Even as growth brought increased density of buildings and populations, then, it also led to the reorganization and segregation of urban space. In 1789 only a fortunate few could afford taxis or private carriages. Everyone else got around cities on foot, assuring that they would live, work, and play in close proximity to everyone else. Merchants and professionals lived and worked in their townhouses, and even factory owners often built their villas next to their mills. The poor majority lived near at hand, on upper floors or in adjoining courts and alleys.
Factories and railroads were the agents of change, with the placement of rail lines and stations often dictating the direction of later growth. The first stations at midcentury were typically built at a city's edge. New commercial quarters sprang up around them, often drawing banks, offices, hotels, and theaters out of the old town center. Factories lined up along rivers, canals, and rail lines, and they in turn attracted residential construction nearby. The presence of a labor force might then attract even more factories and workshops, since few workers could afford public transit before the end of the nineteenth century.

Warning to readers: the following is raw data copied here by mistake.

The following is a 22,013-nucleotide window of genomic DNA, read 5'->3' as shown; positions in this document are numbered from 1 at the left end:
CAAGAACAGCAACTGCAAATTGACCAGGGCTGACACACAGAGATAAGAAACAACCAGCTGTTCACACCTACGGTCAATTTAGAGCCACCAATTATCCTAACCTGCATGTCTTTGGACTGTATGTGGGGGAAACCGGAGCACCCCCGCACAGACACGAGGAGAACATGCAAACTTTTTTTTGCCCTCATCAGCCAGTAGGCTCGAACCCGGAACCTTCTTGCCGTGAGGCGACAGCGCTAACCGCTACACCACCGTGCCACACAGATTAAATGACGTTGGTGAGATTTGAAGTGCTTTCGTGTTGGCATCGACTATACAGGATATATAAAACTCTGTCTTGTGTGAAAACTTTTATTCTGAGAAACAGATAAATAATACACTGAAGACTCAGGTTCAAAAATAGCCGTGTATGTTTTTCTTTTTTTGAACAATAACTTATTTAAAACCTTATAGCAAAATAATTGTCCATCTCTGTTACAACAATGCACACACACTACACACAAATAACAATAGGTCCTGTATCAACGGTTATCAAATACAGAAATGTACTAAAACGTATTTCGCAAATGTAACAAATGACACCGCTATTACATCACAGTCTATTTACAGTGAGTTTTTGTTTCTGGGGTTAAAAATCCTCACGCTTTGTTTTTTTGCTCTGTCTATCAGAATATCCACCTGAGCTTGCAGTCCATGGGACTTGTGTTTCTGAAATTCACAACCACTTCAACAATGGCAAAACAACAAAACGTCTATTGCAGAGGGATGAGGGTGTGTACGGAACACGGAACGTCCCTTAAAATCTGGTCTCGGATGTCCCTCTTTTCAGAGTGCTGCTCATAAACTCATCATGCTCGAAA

For most of the century public transport within the cities was limited to horse-drawn buses and streetcars, which were used mainly by the middle class. A dramatic increase in mobility came in the 1890s with the rapid spread of electric streetcars, which could carry far more passengers and do so more quickly and cheaply. They, along with the rapid-rail lines built above and below ground in a few of the largest cities, helped make cities much more bustling places. The increased mobility enabled those who could afford the transport services (at first a small minority) to live farther from work. As a result, purely residential districts could develop, while at the same time the resident population of city centers dropped as homes were displaced by offices and workshops. By the end of the century, the rich and the poor were also less likely to live next to each other, although often they still did. Workers still usually lived near factories, while much of the middle class, able to afford transportation, moved to quiet suburbs or to spacious flats or townhouses in exclusive residential neighborhoods, such as those created by reconstruction projects in Paris and Vienna. Thus areas of both the city center and the urban fringe became increasingly segregated by class and by use. The separation of home from work was most pronounced for the suburbanizing middle class of England, and it most affected women, who were subsequently less likely to be around and involved with shops and other family businesses.